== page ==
Mark Stacey head of business intelligence, data platform & reporting applications at Marshall Wace said, “We actually built a cluster where the researchers could share the same resources. And that enabled us to get to a point where we were consuming big data, we were working with bigger datasets. Where cloud starts to be more interesting is the ability to do burst scaling. So you want to go out and you want to process a data set of size you’ve never seen before, you don’t have the internal hardware to do that. The other place where cloud is interesting is for ingesting datasets. There are marketplaces like Amazon and Snowflake, where people can publish datasets and consume it.”
These also support management of data sets in order to allow the lineage of data to be checked and controlled.
“Services like Snowflake have ‘Time Travel’; so your database engines have to be able to give you the ability to get back to the data as it was at a point in time, and also to handle the data lineage,” he says. “How did I create this data? Where did it come from? Where did we do data quality fixes? So it makes the whole database technology platform a lot more complex.”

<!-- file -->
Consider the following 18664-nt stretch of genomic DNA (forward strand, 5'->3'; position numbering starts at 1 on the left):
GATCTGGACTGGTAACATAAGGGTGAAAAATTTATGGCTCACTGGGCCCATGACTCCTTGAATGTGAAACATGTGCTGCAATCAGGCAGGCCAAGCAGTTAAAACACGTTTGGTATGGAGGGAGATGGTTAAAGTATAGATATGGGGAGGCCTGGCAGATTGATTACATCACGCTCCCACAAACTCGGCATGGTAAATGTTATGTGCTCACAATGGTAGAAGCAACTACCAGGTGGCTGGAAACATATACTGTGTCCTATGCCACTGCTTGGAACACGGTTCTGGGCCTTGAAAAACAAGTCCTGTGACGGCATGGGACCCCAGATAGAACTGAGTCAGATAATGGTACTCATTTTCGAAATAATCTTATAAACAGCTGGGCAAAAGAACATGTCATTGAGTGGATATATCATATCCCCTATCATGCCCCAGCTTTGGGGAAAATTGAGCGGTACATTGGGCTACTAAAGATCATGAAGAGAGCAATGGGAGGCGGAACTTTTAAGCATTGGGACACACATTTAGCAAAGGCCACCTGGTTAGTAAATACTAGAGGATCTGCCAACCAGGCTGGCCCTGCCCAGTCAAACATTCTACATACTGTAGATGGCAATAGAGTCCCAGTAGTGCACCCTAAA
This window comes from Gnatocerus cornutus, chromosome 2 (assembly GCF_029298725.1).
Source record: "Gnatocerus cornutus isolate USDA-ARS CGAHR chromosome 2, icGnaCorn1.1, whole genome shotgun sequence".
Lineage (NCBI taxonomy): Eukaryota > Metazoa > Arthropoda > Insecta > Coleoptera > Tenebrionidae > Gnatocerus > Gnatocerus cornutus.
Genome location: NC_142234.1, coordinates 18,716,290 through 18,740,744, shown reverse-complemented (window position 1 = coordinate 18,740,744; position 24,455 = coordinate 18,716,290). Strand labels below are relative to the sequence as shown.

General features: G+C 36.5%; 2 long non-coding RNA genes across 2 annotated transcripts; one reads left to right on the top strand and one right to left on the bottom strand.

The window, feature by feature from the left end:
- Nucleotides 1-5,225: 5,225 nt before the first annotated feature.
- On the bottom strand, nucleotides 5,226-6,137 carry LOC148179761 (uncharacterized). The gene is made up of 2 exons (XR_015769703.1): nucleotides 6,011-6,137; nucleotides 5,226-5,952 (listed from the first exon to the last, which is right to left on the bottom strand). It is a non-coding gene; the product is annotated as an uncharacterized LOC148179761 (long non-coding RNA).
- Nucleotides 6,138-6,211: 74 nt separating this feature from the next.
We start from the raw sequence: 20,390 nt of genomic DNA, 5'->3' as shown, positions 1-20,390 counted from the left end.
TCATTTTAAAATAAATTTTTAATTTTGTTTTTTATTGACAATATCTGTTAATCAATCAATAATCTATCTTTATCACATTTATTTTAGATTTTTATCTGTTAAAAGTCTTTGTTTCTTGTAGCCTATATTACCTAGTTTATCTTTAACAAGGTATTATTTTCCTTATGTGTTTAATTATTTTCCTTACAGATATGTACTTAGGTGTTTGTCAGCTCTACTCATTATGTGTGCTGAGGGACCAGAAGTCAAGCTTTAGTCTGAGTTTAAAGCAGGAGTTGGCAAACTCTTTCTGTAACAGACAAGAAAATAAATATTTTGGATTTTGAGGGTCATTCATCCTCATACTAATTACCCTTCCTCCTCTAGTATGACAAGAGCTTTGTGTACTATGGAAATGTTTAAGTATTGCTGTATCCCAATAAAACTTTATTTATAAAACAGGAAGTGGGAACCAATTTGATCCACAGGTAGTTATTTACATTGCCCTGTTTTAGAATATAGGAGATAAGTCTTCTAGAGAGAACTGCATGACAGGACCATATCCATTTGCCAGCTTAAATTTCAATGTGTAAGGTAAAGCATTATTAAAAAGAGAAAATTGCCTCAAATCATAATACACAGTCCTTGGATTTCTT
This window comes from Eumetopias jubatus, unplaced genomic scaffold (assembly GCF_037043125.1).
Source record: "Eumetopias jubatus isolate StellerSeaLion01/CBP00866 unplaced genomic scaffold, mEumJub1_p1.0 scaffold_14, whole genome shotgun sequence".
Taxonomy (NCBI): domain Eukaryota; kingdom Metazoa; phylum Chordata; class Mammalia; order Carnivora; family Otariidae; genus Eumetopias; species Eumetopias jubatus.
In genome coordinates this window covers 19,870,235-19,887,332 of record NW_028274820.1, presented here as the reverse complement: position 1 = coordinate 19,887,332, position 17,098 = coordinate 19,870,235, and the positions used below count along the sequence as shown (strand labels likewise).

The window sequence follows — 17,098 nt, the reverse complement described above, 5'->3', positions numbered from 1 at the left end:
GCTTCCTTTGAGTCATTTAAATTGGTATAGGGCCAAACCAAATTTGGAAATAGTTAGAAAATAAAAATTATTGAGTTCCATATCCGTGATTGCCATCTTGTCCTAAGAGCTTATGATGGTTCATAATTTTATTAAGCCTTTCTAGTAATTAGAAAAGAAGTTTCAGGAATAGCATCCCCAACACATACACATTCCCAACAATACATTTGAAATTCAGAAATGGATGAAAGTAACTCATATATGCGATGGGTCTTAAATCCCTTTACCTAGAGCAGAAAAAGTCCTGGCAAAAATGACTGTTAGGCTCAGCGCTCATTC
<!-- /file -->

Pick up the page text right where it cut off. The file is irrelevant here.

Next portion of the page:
Yet while new technology can be acquired, getting the right people who can engage with it in context across any business function is often challenging.
“You tend to find you either hire an experienced technologist trained in the business, or you’re hiring an experienced business person and training them in technology, and sometimes that that’s quite hard to do,” says Stacey. “One of the things we’re looking at doing more of is actually taking on board grads from business, and then training them up within the technology team and then putting them back within the business stream.”
The payoff for achieving more democratised data is that the enfranchised can potentially outperform the disenfranchised competition, putting a very real fire under those who have a fear of missing out.
“It helps us drive margins,” says Morbelli. “We can diversify what we offer to our clients, create new and innovative products, in a very scalable manner that doesn’t affect our margins. It really gives us that flexibility to go out and be on the offensive in a business where most people are thinking defensively.”
©Markets Media Europe, 2022